Intriguingly, Jesus employs racism to make a point. But Jesus said unto her, Let the children first be filled: for it is not meet to take the children’s bread, and to cast [it] unto the dogs. — Mark 7:27 KJV.
He addresses a Syrophenician who requests freedom and healing for her demon-possessed daughter. A lot of people miss the subtleties of the Bible. When Jesus offered living water to the Samaritan woman (John 4), at least she was half Jewish. But the Syrophenician is completely gentile, utterly excluded from the kingdom of God (under the old scheme of things). The Jews called them “dogs,” and Jesus testing her faith employs the same ugly, unacceptable term.
In other words, He says, “Don’t you know you’re supposedly disqualified from a miracle?” Whether it was hyper optimism or simply desperation, this lady would not be discouraged and the word “disqualified” was not in her lexicon.
Ok, she says, I don’t care if you insult me. Call me a dog, but even the dogs get crumbs from the table. Jesus’ subsequent reaction dispels the notion He’s a racist: “For this saying go thy way; the devil is gone out of thy daughter.” — Mark 7:29 KJV.29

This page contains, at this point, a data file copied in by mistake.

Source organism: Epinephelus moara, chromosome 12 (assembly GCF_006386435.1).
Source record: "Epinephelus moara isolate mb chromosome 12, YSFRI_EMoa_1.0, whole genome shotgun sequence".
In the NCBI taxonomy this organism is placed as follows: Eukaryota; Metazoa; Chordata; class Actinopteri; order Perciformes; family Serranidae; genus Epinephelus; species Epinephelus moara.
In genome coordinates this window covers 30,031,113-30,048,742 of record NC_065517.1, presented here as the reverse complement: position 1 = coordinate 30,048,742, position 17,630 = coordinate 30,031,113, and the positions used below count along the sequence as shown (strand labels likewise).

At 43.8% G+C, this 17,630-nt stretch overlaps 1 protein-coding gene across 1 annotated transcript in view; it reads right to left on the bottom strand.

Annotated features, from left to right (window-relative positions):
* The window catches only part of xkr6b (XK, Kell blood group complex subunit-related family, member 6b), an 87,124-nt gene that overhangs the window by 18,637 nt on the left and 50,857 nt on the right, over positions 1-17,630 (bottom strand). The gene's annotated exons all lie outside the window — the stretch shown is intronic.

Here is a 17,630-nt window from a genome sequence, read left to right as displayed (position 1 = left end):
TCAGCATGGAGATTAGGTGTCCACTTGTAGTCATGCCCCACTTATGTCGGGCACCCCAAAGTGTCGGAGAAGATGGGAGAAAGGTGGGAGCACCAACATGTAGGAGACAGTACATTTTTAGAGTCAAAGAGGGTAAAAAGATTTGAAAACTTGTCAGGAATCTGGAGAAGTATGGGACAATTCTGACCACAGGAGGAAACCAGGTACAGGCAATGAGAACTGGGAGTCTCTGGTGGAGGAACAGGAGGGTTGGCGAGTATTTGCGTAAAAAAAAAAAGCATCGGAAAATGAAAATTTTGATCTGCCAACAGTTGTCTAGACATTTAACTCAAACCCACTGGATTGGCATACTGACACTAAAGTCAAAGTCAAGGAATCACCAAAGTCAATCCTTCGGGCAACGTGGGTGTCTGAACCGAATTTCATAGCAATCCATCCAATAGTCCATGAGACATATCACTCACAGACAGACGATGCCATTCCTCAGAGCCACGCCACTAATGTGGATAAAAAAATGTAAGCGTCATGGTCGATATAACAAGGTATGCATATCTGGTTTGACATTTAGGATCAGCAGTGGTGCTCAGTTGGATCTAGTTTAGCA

It’s necessary to understand you’re not disqualified from receiving a miracle. That is faith. When you pray, banish from your mind that you are disqualified from receiving a miracle. A lot of preachers try to put requirements on a miracle. They’re trying to explain why some people don’t receive a miracle. I say, Let’s get rid of the requirements and bolster people’s faith.